Making good choices according to St. Ignatius of Loyola

This coming Wednesday we celebrate the feast day of St. Ignatius of Loyola, the founder of the Jesuit Order, who died on 31 July 1556.  Some of us will anticipate this anniversary on the last Sunday in July.

The writings of St. Ignatius do not lend themselves to catchy sound-bites or slogans.  His letters and meditations run deep and must be given time to simmer within.  His methods of prayer continue to inspire hundreds of thousands of people across the globe.

Wednesday is also the day on which our Zimbabwean brothers and sisters will go to the polls.  The politics of our neighbouring countries is a constant source of apprehension for many South Africans.  Given the socio-economic turmoil within Zimbabwe over the past two decades, we assume that those who continue to vote for the incumbent party do so out of self-interest, misplaced loyalty, or fear.

Many of us South Africans are quick to judge Zimbabweans, but fail to see that when we vote in an election, our motivations are also clouded by our emotions, anxieties and petty hatreds.

St. Ignatius gave his followers sets of rules for making wise choices.  As we pray for Zimbabwe this week, let us remember that we may have less than a year to go before our next general election.  Let’s consider the rules of St. Ignatius, and then put this bulletin in a safe place so as to remind ourselves of them the next time we have a choice to make.

If we have been thinking and praying about a decision we have to make, but are still not clear in our minds, St. Ignatius suggests the following:

  • Given that all real love comes from God above, I should ask myself whether I am truly choosing out of love.  Does my choice fit with my love of God?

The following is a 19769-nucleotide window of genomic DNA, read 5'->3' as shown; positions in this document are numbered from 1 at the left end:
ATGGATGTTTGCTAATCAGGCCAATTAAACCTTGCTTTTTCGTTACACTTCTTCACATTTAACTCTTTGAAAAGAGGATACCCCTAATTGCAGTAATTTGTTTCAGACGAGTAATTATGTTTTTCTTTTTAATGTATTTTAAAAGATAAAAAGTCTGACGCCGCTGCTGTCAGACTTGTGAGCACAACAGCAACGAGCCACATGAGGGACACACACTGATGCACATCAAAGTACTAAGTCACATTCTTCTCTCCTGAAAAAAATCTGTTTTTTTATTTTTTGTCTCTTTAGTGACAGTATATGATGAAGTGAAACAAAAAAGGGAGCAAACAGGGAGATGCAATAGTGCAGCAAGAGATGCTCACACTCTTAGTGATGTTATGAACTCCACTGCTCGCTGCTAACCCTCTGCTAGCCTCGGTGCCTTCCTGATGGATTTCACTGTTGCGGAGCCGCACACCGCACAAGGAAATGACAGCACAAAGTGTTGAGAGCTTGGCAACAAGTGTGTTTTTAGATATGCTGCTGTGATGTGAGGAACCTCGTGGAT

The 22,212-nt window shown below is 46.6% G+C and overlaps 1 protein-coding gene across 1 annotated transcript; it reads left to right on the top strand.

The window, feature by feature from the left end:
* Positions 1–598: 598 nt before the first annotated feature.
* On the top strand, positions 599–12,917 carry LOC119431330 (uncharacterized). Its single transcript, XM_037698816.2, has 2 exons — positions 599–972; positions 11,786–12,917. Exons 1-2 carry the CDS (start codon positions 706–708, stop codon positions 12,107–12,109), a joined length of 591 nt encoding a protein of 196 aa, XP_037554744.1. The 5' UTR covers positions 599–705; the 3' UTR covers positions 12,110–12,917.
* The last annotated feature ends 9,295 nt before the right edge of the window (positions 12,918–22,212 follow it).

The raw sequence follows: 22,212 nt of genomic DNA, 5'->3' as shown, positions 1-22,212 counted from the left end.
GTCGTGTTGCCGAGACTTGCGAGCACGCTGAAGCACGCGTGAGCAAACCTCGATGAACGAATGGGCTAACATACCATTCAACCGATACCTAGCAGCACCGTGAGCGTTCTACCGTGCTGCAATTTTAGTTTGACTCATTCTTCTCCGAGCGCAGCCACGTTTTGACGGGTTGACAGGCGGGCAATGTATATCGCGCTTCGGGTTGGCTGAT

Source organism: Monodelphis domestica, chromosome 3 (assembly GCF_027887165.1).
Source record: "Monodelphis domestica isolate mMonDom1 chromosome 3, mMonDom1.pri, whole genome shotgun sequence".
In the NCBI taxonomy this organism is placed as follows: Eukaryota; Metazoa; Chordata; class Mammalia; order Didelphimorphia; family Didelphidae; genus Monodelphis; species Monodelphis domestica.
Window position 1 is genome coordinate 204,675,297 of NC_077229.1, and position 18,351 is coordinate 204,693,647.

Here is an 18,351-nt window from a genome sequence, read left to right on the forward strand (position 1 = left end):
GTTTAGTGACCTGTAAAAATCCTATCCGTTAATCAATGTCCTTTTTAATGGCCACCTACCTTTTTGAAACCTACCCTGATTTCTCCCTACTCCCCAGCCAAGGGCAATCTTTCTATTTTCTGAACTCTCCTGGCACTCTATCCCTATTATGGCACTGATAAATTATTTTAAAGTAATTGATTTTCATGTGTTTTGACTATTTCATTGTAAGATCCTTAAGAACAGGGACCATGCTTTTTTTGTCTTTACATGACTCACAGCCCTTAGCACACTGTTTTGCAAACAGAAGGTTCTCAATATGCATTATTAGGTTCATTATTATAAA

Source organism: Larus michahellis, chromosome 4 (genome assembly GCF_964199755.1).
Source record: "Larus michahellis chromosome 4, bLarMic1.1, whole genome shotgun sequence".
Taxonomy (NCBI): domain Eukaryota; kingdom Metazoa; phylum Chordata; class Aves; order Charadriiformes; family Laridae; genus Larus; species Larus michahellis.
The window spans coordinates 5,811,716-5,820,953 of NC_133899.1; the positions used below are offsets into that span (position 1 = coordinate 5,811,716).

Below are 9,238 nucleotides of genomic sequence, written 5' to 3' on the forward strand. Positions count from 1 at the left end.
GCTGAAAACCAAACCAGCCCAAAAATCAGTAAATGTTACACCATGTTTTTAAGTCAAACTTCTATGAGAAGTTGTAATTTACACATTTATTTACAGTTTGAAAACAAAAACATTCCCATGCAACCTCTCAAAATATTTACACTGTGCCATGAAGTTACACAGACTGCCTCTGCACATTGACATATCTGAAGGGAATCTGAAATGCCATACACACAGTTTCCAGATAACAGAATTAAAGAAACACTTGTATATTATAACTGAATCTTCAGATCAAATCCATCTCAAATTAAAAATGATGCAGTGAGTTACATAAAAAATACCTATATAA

• I should imagine that I have to give sound, dispassionate advice to someone else.  Then I should consider whether I am able to take my own advice.
  • I ask myself that if I were on my deathbed, which choice would I have wished to have made?  Again, if I imagine that I am at the Day of Judgement, which choice would fill me with happiness and joy when before my God?
  • Having contemplated these things, I should then offer my choice to God in prayer.

These rules were written for people who were wrestling with really significant choices like career changes, whether to marry, or whether to enter religious life.  St. Ignatius saw that these decisions, which we might be tempted to call “personal”, actually touch the lives of many others.  A good decision is one made in freedom.  We do not make the end fit the means.  A good decision is always one that leads us to greater service and praise of God – and that always presupposes a commitment to the well-being of others.

Love maturely, pray honestly, then decide.

Fr Thomas Plastow SJ
BA, HDE (UCT), MA Philosophy (Heythrop, London), BST (Urbanianum), MA Theology (Catholic Theological Union, Chicago)
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